The thermal environment of animals has long been implicated in the etiology of infectious diseases due to its effect on host immunity and resistance to microbial invasion. Minimising heat and cold stress should therefore be considered a panacea and a basic tool for most herd health programmes.
Mastitis represents one of the primary pathogen-induced diseases of cattle during lactation, and there is evidence that heat stress exacerbates the occurrence of the disease due to its effects on the immune function, resulting in reductions in yield and processing quality.
Likewise, a linkage of uterine disease with heat stress has also been observed for decades. It was found that the percentage of cows with a retained placenta and metritis doubled in the summer relative to the winter. More recent data collected from cows presenting with retained placenta and metritis indicate higher incidence in summer regardless of bacterial load, and greater persistency of the negative impacts of such diseases on performance when they occur in the summer vs. the winter months.
There are 4 possible ways through which heat stress affects immune function:
The dry period, or the non-lactating interval between successive lactations, coincides with a period of elevated pathogenic and metabolic disease incidence in cattle. Particularly in dairy cattle, new intra-mammary infections peak around dry-off and calving relative to all other phases of lactation. The incidence rates vary with the season but are typically elevated in the summer season in comparison with winter. The potential for greater pathogen loading is enhanced with the high ambient temperature of summer and negatively affects the cow’s immune function.
It was observed that dry periods corresponding to the summer months increased the incidence of mastitis, respiratory disease, and displaced abomasum, suggesting that high ambient temperatures in summer reduced the immune competence of cows. This effect may alter the response to a post-partum pathogen challenge.
1. Pathogen type
Viruses are generally less sensitive to the change of temperature while survival and proliferation of bacteria can be linearly enhanced with a temperature rise from 2°C to 30°C.
2. Breed of animal
Holstein cows are impacted significantly less than Brown Swiss, which indicates some genetic variability in resilience to heat stress.
3. Duration of exposure
The immune function is suppressed and the severity of infection increases as the duration of heat or cold exposure is lengthened.
4. Thermoregulatory behaviour
When animals are heat or cold-stressed, they exhibit characteristic changes in behaviour. Cold-stressed animals seek shelters and huddle, thereby increasing animal density, especially when ventilation rates are reduced because of cold weather.
In hot weather, animals reduce feed intake to avoid increasing internal heat load. The reduced feed intake, coupled with a lower quality of feed in hot weather, could lead to nutritional deficiency and hence increase the susceptibility of animals to infectious diseases.
By contrast, cold-stressed animals voluntarily increase their feed intake to compensate for the additional heat loss. However, if feedstuffs are inadequately provided, animals may not meet their nutritional requirements, which also reduces host resistance to diseases.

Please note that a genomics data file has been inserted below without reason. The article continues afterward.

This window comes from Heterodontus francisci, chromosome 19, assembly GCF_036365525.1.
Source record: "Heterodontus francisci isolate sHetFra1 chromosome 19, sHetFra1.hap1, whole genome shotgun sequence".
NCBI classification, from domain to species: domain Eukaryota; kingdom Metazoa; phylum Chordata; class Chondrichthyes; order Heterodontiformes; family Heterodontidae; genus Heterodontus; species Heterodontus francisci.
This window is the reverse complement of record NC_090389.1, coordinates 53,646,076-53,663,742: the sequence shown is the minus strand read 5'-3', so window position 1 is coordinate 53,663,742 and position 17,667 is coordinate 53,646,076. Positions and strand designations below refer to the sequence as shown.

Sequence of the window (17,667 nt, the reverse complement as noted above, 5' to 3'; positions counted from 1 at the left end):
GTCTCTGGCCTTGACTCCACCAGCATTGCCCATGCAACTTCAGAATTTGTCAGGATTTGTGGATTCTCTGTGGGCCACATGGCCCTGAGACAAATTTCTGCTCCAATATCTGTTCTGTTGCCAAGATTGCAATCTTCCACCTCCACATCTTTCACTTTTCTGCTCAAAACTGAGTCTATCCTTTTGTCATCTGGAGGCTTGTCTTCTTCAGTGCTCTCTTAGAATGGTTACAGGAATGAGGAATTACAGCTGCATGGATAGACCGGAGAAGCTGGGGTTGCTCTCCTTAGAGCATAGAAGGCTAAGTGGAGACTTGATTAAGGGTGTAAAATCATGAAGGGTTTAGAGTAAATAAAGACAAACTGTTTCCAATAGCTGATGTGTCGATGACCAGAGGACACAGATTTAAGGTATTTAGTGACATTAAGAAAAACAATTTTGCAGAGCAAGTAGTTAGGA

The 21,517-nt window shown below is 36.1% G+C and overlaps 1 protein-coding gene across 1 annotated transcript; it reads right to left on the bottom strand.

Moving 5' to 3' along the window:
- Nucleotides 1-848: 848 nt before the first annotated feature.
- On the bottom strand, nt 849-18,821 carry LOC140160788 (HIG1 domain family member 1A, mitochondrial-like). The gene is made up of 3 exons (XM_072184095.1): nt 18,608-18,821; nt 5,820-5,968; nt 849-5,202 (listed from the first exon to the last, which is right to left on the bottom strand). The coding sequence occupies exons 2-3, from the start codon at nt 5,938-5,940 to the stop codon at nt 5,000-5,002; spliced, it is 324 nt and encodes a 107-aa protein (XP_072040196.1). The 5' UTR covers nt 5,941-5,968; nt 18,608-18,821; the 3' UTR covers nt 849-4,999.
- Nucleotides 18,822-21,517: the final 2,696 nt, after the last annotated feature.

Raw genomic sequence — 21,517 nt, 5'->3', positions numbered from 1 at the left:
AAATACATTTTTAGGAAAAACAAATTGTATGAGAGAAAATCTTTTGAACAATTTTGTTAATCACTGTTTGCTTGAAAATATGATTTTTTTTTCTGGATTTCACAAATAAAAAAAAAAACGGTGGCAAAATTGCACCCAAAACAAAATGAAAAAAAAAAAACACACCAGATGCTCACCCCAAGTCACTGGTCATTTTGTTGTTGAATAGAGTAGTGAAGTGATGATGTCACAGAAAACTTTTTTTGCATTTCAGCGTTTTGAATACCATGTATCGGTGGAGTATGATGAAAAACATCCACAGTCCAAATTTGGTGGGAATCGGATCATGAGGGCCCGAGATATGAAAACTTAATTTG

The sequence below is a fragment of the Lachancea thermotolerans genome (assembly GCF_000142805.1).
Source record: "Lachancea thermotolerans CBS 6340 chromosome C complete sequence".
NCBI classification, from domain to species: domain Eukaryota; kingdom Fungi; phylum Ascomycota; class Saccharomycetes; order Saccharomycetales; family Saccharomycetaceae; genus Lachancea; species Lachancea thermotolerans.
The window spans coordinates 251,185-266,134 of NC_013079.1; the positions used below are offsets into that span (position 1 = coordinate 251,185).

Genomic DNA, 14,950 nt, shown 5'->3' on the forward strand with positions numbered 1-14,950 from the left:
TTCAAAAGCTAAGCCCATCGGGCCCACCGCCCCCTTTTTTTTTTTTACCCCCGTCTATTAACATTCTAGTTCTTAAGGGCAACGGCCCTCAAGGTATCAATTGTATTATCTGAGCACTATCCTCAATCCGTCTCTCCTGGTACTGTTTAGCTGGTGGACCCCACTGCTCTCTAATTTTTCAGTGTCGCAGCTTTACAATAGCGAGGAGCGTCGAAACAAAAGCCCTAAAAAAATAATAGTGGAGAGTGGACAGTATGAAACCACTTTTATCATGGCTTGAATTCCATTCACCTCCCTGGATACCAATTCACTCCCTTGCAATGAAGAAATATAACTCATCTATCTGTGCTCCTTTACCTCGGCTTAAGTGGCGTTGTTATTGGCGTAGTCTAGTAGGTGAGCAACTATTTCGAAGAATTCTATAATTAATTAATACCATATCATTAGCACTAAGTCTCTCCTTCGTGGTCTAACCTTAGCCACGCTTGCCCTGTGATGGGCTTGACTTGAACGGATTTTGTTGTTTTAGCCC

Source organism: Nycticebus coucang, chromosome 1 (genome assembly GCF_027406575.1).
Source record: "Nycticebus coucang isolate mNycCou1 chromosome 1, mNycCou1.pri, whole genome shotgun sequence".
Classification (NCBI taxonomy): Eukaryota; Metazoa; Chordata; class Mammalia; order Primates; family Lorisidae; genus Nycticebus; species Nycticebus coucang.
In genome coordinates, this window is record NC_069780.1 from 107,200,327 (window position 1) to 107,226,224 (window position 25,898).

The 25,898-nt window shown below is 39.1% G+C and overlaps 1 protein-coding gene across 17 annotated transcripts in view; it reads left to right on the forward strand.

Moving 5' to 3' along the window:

Moderate exposure to cold may not adversely affect the immune status of animals but may rather improve it. With severe cold conditions and prolonged exposure, however, the immune system may be impaired, probably due to changes in the endocrine and metabolic functions. Under this latter condition, animals also get less vitamin D due to reduced exposure to the sun. Vitamin D helps to activate important immune defences of cattle in addition to its role in regulating calcium and phosphorus balance.
There are very few reports available to date on the effects of high temperatures on colostrum utilisation by calves for immunity purposes. In one study, there was no significant difference in serum Ig between calves kept under normal temperature (20°C) and those kept at 38°C.
Cold stress, on the other hand, has negative effects on the absorptive function of the intestine, and hence on the concentration of all classes of colostrum Ig in the serum of the hypothermic calves kept at 1°C. Cold stress may also have an indirect effect on the acquisition of protective quantities of colostrum Ig exemplified by the degraded clinical condition of the animals, including their ability to rise and stand and their willingness to nurse. Thus, cold-stressed calves can have normal capabilities of intestinal absorption, yet remain hypo-globulinemic because of cold-induced physical weakness and failure to nurse.
Fat supplementation for cows has been shown to improve the newborn calf’s response to cold stress by increasing glucose concentration in its blood. It is believed that this increased substrate is available for heat generation. There is also some indication that serum immunoglobulins in calves of fat-supplemented cows are higher than in non-supplemented cows.
The thermal effects can be mitigated through modification of the microclimate of animals. The provision of shades, fans, sprinklers, and cold water in summer and windbreaks with adequate litter materials in winter can be of great help. Other management practices, including nutrition and health care, should also be considered.
References are available from the author upon request.